Wednesday Drill of the Week: Cutback Shooting

Overlap Shooting.jpg

An individual skill drill for forwards this week. The drill starts with X1 (black) carrying a puck on a wide drive outside the dots. Continuing to drive below the goal line, X1 then executes a cutback. X2 (green) times his departure, leaving so that he will arrive below the goal line at an appropriate time to execute an overlap (or scissor) move with X1. On this overlap, X1 drops the puck to X2. X2 then drives towards the back of the net and cuts back, creating space to make a play. X1 has now continued to find the soft spot in the zone (just inside the dot). X2 passes to X1 who catches & shoots on net.

Forwards should focus on their individual habits in this drill – playing with their head up, keeping their hands away from their body, making plays at speed. Coaches can add in token defensive pressure on the drive and on the overlap play to help simulate game play.

Wednesday Drill of the Week: 1v1 Conditioning

1v1 Conditioning.jpg

A cross ice conditioning game for this week.

Players start off playing 1v1. When the offensive player gets a shot on goal, he/she changes with their line. Each line shoots at the net closest to their line. This creates a constant pressure situation as well as the potential for a conditioning element for one side. It is a continuous game.

This game can also be done in a 1v1 situation where you add a player on a shot on goal, maximum of 2 on either team. This further creates a conditioning scenario, where one player often gets stuck out on the ice defending. It becomes a change on the whistle game.

Wednesday Drill of the Week: D Skill Shooting

D Skill Shooting

This drill is a modified version of one that I watch Kyle Wallack run.

The drill starts with D on opposite blue lines and Forwards in two lines in the center of the blue line. F1 and F2 exchange a puck while F1 skates towards F2 (rapid fire bumps). F1 then mohawks out to the boards. Meanwhile, D1 and D2 have been exchanging a puck while D1 walks the blue line for a shot (1). D2 then places a puck for D1 near the top of the circle. D1 surrounds it and fires a quick up pass to F1. F1 skates in for a shot on net. D1 now follows the play up ice and recieves a pass from the opposite D line as they hit the blue line, catching and shooting in stride.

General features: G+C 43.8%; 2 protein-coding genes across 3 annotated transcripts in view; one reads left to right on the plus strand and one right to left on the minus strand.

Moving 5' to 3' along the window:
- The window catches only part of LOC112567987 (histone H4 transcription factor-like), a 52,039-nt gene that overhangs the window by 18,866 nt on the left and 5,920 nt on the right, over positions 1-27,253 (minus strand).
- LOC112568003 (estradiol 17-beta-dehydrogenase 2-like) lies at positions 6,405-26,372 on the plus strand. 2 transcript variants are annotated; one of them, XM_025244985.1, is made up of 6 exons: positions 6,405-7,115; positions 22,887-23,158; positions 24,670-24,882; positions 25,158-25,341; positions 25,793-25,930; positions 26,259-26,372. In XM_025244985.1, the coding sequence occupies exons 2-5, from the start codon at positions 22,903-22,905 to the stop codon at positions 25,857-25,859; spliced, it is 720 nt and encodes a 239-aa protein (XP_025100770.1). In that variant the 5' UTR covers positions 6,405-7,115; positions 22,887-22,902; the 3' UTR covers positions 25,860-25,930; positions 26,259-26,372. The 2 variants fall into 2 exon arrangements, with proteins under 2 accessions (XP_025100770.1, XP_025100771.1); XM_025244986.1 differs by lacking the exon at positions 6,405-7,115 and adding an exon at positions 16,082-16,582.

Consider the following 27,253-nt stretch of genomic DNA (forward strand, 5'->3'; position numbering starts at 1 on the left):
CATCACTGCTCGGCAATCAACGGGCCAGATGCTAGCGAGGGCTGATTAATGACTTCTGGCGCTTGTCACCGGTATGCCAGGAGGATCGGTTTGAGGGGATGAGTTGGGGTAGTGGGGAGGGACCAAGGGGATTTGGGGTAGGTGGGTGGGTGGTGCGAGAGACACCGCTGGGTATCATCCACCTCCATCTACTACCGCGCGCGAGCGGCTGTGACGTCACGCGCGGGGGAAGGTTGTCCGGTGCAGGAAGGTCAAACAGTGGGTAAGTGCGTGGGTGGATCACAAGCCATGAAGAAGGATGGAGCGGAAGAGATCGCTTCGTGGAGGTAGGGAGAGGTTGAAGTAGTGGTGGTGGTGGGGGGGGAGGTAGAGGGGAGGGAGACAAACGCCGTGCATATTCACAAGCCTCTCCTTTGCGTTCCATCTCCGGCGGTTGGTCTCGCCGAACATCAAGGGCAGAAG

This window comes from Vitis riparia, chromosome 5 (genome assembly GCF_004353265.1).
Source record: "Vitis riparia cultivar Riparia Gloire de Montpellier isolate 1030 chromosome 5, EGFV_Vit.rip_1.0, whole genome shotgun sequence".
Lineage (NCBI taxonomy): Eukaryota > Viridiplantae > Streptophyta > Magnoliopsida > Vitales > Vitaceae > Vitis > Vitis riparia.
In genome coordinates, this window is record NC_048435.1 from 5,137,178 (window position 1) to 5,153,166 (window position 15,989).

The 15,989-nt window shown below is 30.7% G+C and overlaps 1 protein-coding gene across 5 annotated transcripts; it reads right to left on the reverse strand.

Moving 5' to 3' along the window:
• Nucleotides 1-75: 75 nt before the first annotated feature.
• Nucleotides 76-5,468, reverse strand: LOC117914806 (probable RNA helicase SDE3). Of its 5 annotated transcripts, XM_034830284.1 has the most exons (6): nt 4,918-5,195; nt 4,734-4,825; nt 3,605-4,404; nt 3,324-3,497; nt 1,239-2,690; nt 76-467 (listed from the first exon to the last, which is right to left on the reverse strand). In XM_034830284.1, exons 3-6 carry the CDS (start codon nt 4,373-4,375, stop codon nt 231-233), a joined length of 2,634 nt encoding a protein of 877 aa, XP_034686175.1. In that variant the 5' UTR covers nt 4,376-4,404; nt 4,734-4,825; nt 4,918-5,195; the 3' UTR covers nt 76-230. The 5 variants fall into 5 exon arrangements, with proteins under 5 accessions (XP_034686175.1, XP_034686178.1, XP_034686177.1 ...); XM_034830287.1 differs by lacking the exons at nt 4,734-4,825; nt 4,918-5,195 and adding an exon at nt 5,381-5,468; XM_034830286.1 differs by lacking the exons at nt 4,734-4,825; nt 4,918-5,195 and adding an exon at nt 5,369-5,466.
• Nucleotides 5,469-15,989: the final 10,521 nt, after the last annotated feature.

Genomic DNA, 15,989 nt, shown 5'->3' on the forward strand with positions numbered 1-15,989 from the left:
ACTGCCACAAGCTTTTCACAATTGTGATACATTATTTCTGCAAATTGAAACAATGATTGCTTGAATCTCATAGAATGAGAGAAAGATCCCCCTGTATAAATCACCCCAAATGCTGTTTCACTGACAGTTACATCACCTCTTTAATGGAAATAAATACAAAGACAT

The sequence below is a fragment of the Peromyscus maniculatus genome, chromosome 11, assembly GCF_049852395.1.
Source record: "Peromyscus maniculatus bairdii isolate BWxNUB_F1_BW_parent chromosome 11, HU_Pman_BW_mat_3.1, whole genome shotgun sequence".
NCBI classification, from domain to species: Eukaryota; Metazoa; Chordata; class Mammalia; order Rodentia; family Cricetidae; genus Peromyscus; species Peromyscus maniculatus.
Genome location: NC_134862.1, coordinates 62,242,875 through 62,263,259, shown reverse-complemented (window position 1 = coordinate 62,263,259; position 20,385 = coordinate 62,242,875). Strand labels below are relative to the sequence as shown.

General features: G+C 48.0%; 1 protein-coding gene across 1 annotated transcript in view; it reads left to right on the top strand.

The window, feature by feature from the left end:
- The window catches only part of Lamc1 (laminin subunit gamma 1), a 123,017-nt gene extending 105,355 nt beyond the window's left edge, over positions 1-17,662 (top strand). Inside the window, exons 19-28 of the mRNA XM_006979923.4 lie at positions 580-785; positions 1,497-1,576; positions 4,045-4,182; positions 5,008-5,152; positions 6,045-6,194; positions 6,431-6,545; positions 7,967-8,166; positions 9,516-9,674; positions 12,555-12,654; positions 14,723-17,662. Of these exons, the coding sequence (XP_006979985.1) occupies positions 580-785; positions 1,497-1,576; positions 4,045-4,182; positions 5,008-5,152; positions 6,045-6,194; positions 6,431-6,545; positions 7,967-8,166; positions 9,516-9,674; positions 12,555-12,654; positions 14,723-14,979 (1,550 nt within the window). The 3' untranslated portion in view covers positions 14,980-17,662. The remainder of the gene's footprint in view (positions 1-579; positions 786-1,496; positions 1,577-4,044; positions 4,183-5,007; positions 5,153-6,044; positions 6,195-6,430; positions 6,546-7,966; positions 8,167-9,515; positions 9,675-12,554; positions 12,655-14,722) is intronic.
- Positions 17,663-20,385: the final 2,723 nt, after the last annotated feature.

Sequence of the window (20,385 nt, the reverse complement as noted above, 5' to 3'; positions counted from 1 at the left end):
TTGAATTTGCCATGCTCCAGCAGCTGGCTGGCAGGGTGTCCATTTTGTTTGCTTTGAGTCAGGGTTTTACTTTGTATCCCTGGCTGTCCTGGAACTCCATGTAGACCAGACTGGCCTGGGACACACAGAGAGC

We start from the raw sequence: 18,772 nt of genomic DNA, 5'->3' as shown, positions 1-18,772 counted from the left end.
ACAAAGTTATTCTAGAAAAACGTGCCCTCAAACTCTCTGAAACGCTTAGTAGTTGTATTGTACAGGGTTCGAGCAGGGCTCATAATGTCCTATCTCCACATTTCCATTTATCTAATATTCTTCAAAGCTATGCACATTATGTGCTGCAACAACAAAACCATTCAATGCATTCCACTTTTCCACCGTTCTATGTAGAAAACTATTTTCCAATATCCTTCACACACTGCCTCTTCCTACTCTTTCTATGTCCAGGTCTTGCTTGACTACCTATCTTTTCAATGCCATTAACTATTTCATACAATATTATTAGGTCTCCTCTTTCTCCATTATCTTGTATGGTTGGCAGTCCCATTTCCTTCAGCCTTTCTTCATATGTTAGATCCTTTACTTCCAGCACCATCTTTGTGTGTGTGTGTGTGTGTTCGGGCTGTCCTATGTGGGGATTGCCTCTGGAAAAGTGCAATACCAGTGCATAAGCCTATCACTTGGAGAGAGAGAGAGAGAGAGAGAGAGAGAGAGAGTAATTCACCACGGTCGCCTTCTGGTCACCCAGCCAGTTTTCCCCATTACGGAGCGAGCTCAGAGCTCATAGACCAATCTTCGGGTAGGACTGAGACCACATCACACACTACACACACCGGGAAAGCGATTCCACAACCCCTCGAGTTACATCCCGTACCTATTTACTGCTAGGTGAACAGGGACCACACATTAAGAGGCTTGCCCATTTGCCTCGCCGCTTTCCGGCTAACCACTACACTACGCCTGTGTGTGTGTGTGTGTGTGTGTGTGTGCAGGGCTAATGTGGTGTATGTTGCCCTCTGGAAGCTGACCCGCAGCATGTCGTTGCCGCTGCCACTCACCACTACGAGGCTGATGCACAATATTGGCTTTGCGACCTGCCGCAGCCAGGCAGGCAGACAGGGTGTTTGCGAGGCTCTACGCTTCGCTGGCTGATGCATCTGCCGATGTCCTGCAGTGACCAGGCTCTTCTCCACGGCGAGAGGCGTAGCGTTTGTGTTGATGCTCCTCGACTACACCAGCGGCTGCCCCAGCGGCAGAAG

The drill then alternates sides, with F2 skating towards F1 line while bumping, etc. This drill could also be done full ice just using defenseman, as the drill primarily focuses on d skills (hence the title).

D Skill Shooting works four specific skills for defensemen:

  1. Walking the blue line while passing (keep eyes up and quick release)
  2. Surrounding a puck, finding your target before you retrieve and firing a quick up pass in the neutral zone
  3. Joining the rush/activating from the offensive blue line
  4. Catching a pass in stride and quickly releasing a shot

Wednesday Drill of the Week: Norton 2v0

2v0 Multiple Attacks.jpg

A 2v0 multiple attack drill courtesy of Pat Norton (Head Coach at Tufts University). The drill starts with forwards in the four corners – you can start them in line with the dots or you can start them wider, it all depends on the desired spacing. This drill is good for forwards to get comfortable with scissoring and attacking quickly on a 2v0.

All four lines have pucks, starting out of alternating sides simultaneously. X1 makes a long pass to X2 who starts to move up ice. X2 scissors with X1 (optional drop pass) and then they attack the net in the crease 2v0. At the same time, X and X3 would execute the same thing, attacking the net near the blue line.